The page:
Aug 11 2015
In mid July, Mary Ann Pike had an unusual experience with wild turkeys in her back yard in Washington County, PA. She wrote:
We have had a flock of turkeys wandering around our property for a week or two. I’ve usually seen 3 hens and 6 chicks, although my daughter says she’s seen twice that many. Last night my husband went out on the porch to start the grill for dinner and his sudden appearance scattered the flock into the woods. Suddenly, the air was filled with this sound:
The South Carolina DNR web site refers to it as Kee Kee, the call of lost young turkeys. It was incredibly loud, and it sounded like there were 20 of them in the woods less than 100 feet behind our house, but it was probably only 6 or 8 of them. We have never heard anything like it.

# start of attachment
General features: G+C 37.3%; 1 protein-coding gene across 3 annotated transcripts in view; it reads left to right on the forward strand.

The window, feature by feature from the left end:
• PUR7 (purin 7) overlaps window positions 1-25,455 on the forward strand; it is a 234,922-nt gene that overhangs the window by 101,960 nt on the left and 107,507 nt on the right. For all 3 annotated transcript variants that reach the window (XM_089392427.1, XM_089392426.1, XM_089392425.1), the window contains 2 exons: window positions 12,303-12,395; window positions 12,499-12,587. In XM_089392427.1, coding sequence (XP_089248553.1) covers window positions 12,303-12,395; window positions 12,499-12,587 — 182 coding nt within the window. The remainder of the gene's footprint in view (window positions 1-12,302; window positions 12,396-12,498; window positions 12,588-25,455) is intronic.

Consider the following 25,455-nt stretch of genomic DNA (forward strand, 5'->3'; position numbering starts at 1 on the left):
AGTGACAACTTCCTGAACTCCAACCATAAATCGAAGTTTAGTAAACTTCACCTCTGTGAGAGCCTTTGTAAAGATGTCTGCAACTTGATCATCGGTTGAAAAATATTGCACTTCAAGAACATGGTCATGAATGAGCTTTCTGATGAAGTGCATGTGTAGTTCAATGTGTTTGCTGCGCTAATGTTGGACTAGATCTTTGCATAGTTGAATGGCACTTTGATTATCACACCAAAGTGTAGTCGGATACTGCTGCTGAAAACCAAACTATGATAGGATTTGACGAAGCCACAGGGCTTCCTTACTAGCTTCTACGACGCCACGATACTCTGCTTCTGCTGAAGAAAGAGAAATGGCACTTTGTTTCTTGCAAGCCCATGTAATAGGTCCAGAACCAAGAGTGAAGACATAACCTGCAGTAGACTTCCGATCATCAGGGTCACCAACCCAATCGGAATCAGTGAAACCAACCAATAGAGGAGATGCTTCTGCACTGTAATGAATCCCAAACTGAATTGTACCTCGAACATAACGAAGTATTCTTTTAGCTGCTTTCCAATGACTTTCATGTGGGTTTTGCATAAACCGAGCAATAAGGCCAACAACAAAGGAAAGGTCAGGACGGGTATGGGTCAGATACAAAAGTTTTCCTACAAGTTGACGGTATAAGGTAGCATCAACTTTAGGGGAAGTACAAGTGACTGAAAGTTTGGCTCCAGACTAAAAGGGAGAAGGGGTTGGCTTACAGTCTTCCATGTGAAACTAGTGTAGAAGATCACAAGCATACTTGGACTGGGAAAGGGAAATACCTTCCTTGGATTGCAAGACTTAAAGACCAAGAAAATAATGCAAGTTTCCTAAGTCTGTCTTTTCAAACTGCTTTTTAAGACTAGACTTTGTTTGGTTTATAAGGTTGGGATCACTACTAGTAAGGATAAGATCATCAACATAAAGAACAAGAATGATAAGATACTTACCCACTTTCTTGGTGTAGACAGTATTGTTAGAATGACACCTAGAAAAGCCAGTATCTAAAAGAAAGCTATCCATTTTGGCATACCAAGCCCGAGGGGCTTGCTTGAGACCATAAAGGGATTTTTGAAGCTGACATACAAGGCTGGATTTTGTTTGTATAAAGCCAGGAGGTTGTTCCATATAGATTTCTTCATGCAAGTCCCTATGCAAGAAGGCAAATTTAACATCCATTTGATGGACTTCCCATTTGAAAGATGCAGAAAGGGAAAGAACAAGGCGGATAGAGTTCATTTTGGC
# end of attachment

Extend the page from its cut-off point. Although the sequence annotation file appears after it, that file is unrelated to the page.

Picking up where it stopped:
Click on Mary Ann’s link and you’ll hear the sound of lost turkeys. Did you know their calls change as the birds get older?
Baby turkeys are precocial when they hatch so as a safety mechanism they imprint on the first thing they see — their mother — and listen for her instructions. As the family forages together they use sound to keep in touch and announce danger.
At first the babies make peeping sounds but by seven weeks of age the peep becomes a whistle which they use to make contact after being scattered by a predator. Later the whistle drops in pitch (the kee-kee-kee call) and later still they add a yelp (kee-kee-run call). Adult turkeys drop the kee and merely yelp to assemble the flock.
If you hear the kee-kee calls in summer, chances are it’s some lost young turkeys calling their mother. But be careful if you hear it in Pennsylvania in May or November. Those months are turkey season when hunters use turkey calls to attract their prey.
p.s. Check the PA Game Commission website for exact turkey season dates by region.
(photo from Wikimedia Commons. Click on the image to see the original)